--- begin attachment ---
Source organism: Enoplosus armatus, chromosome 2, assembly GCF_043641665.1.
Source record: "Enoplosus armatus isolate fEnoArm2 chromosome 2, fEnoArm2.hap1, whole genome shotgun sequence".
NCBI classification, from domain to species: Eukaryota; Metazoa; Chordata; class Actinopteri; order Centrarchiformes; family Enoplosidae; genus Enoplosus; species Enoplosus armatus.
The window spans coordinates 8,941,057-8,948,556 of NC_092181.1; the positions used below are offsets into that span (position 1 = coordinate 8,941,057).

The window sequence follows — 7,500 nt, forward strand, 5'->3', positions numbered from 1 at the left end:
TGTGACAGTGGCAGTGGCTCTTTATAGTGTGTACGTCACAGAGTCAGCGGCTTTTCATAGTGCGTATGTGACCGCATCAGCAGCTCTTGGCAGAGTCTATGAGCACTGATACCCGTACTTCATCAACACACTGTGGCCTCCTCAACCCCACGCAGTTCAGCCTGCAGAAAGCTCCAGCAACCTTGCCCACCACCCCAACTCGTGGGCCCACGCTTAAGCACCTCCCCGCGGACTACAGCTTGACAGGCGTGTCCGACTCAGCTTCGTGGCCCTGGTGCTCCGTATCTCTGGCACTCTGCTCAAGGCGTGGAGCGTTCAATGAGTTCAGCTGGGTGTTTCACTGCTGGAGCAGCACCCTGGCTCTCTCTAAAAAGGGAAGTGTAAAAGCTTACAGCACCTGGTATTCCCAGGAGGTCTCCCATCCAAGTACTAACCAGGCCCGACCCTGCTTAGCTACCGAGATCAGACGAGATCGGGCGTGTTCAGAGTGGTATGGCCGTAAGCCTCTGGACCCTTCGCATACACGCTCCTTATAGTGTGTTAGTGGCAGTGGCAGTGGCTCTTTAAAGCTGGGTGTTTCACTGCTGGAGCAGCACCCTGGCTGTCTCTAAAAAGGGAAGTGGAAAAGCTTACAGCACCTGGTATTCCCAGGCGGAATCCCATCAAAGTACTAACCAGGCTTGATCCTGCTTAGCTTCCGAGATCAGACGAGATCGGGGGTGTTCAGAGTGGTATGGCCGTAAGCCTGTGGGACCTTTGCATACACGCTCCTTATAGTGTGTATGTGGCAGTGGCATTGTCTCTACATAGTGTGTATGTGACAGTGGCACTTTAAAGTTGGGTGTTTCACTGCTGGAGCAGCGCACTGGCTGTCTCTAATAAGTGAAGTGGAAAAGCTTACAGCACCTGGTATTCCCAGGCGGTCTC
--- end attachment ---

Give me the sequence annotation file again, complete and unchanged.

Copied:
Source organism: Enoplosus armatus, chromosome 2, assembly GCF_043641665.1.
Source record: "Enoplosus armatus isolate fEnoArm2 chromosome 2, fEnoArm2.hap1, whole genome shotgun sequence".
NCBI classification, from domain to species: Eukaryota; Metazoa; Chordata; class Actinopteri; order Centrarchiformes; family Enoplosidae; genus Enoplosus; species Enoplosus armatus.
The window spans coordinates 8,941,057-8,948,556 of NC_092181.1; the positions used below are offsets into that span (position 1 = coordinate 8,941,057).

The window sequence follows — 7,500 nt, forward strand, 5'->3', positions numbered from 1 at the left end:
TGTGACAGTGGCAGTGGCTCTTTATAGTGTGTACGTCACAGAGTCAGCGGCTTTTCATAGTGCGTATGTGACCGCATCAGCAGCTCTTGGCAGAGTCTATGAGCACTGATACCCGTACTTCATCAACACACTGTGGCCTCCTCAACCCCACGCAGTTCAGCCTGCAGAAAGCTCCAGCAACCTTGCCCACCACCCCAACTCGTGGGCCCACGCTTAAGCACCTCCCCGCGGACTACAGCTTGACAGGCGTGTCCGACTCAGCTTCGTGGCCCTGGTGCTCCGTATCTCTGGCACTCTGCTCAAGGCGTGGAGCGTTCAATGAGTTCAGCTGGGTGTTTCACTGCTGGAGCAGCACCCTGGCTCTCTCTAAAAAGGGAAGTGTAAAAGCTTACAGCACCTGGTATTCCCAGGAGGTCTCCCATCCAAGTACTAACCAGGCCCGACCCTGCTTAGCTACCGAGATCAGACGAGATCGGGCGTGTTCAGAGTGGTATGGCCGTAAGCCTCTGGACCCTTCGCATACACGCTCCTTATAGTGTGTTAGTGGCAGTGGCAGTGGCTCTTTAAAGCTGGGTGTTTCACTGCTGGAGCAGCACCCTGGCTGTCTCTAAAAAGGGAAGTGGAAAAGCTTACAGCACCTGGTATTCCCAGGCGGAATCCCATCAAAGTACTAACCAGGCTTGATCCTGCTTAGCTTCCGAGATCAGACGAGATCGGGGGTGTTCAGAGTGGTATGGCCGTAAGCCTGTGGGACCTTTGCATACACGCTCCTTATAGTGTGTATGTGGCAGTGGCATTGTCTCTACATAGTGTGTATGTGACAGTGGCACTTTAAAGTTGGGTGTTTCACTGCTGGAGCAGCGCACTGGCTGTCTCTAATAAGTGAAGTGGAAAAGCTTACAGCACCTGGTATTCCCAGGCGGTCTC